Smizer v. Community Mennonite Early Learning Center
MEMORANDUM Opinion and Order Signed by the Honorable John Z. Lee on 3/19/2013Mailed notice(ca, ).
IN THE UNITED STATES DISTRICT COURT
FOR THE NORTHERN DISTRICT OF ILILNOIS
COMMUNITY MENNONITE EARLY
Case No. 10 C 4304
Judge John Z. Lee
MEMORANDUM OPINION AND ORDER
Plaintiff Lawrence Smizer (“Plaintiff”), a former preschool teacher at Defendant
Community Mennonite Early Learning Center (“CMELC”), alleges he was terminated from his
position due to gender discrimination in violation of Title VII of the Civil Rights Act, 42 U.S.C.
§ 1981. After the conclusion of discovery, CMELC moved for summary judgment on Plaintiff’s
Title VII claim. 1 As set forth below, CMELC’s motion is granted.
The following facts are undisputed. 2 Defendant CMELC is a non-profit educational
institution located in Markham, Illinois, which provides preschool educational opportunities for
Plaintiff’s complaint also purports to state a claim of “Defamation” (presumably under Illinois state
law). CMELC’s motion for summary judgment does not address it. Therefore, the Court construes
CMELC’s motion as only seeking summary judgment as to Plaintiff’s Title VII claim.
Plaintiff is proceeding in this matter pro se. The Court has special protections in place for pro se
plaintiffs defending their claims against summary judgment. See Local Rule 56.2. For example,
defendants moving for summary judgment against a pro se plaintiff are required to “serve and file as a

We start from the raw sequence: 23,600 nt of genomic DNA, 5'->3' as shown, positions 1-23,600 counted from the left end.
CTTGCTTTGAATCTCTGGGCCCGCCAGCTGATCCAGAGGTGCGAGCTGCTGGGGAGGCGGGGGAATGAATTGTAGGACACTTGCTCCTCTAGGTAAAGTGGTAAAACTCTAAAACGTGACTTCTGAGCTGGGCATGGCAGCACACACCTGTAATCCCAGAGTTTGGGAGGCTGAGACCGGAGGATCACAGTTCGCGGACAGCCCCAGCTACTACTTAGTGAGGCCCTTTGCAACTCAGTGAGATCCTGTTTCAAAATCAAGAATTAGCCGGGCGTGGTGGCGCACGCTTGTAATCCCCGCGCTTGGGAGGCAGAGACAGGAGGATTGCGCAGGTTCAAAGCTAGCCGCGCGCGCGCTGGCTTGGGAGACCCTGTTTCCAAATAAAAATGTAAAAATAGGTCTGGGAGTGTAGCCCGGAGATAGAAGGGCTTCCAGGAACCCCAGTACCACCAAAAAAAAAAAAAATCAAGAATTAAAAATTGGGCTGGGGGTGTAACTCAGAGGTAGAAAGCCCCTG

separate document, together with the papers in support of the motion, a ‘Notice to Pro Se Litigant
Opposing Motion for Summary Judgment. . . .’” Id. CMELC initially failed to comply with Local Rule
56.2, and the Court authorized it to remedy this defect by (a) granting Plaintiff additional time to file an
amended opposition to the motion for summary judgment and (b) requiring CMELC to provide the
requisite Notice as an exhibit to its reply brief. (Doc. 56.) CMELC satisfied the Order (Doc. 62) and thus
is in compliance with Local Rule 56.2 for the purposes of this motion.
young children. (Def.’s Local Rule 56.1(a)(3) Stmt. (“Def.’s LR 56.1(a)(3)”) ¶ 5.) Plaintiff was
employed at CMELC as a teacher’s assistant from 1993 until April 2010. (Id. ¶ 6.) Plaintiff’s
mother, Jackie Smizer, is the executive director at CMELC and has held that position since 1999.
(Id. ¶ 9.) Plaintiff’s grandmother, Rosemary Wooley, volunteers at CMELC. (Id. ¶ 10.)
While Plaintiff was still employed at CMELC, Plaintiff and his mother and grandmother
evidently had a difference of opinion with respect to attempts by Plaintiff’s sister to regain
custody of her teenaged son. (Id. ¶¶ 11-12. 3) In April 2010, Jackie Smizer received an email
from that teenaged grandson forwarding the text of a Facebook post from an individual identified
as “Lawrence Dontyoujudgeme Smizer.” (Id. ¶ 12.) The text of the post read as follows:
To all my family that fought my sister tooth and nail over some
BULLSHIT (And you know who you are) FUCK YOU
HE IS GOING HOME WHERE HE